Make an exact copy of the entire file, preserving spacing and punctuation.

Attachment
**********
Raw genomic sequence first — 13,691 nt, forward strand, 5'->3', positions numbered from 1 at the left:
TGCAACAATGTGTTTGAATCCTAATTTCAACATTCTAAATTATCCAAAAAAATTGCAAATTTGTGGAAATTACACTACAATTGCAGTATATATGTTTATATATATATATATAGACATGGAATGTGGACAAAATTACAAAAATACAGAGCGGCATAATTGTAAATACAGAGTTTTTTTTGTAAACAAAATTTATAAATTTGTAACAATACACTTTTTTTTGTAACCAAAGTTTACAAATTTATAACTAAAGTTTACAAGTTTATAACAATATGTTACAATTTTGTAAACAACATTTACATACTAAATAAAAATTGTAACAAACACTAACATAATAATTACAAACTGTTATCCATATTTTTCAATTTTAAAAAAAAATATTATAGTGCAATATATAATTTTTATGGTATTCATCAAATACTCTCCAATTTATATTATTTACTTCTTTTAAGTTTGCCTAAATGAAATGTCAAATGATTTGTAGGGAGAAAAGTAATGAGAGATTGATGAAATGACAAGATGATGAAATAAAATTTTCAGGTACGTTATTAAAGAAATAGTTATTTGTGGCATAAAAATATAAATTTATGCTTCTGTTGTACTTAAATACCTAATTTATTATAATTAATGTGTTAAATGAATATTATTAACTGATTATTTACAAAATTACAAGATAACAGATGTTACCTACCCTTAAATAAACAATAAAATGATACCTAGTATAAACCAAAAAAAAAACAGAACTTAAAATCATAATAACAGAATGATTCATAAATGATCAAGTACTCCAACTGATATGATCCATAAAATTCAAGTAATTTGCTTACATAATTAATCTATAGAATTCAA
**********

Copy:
Raw genomic sequence first — 13,691 nt, forward strand, 5'->3', positions numbered from 1 at the left:
TGCAACAATGTGTTTGAATCCTAATTTCAACATTCTAAATTATCCAAAAAAATTGCAAATTTGTGGAAATTACACTACAATTGCAGTATATATGTTTATATATATATATATAGACATGGAATGTGGACAAAATTACAAAAATACAGAGCGGCATAATTGTAAATACAGAGTTTTTTTTGTAAACAAAATTTATAAATTTGTAACAATACACTTTTTTTTGTAACCAAAGTTTACAAATTTATAACTAAAGTTTACAAGTTTATAACAATATGTTACAATTTTGTAAACAACATTTACATACTAAATAAAAATTGTAACAAACACTAACATAATAATTACAAACTGTTATCCATATTTTTCAATTTTAAAAAAAAATATTATAGTGCAATATATAATTTTTATGGTATTCATCAAATACTCTCCAATTTATATTATTTACTTCTTTTAAGTTTGCCTAAATGAAATGTCAAATGATTTGTAGGGAGAAAAGTAATGAGAGATTGATGAAATGACAAGATGATGAAATAAAATTTTCAGGTACGTTATTAAAGAAATAGTTATTTGTGGCATAAAAATATAAATTTATGCTTCTGTTGTACTTAAATACCTAATTTATTATAATTAATGTGTTAAATGAATATTATTAACTGATTATTTACAAAATTACAAGATAACAGATGTTACCTACCCTTAAATAAACAATAAAATGATACCTAGTATAAACCAAAAAAAAAACAGAACTTAAAATCATAATAACAGAATGATTCATAAATGATCAAGTACTCCAACTGATATGATCCATAAAATTCAAGTAATTTGCTTACATAATTAATCTATAGAATTCAA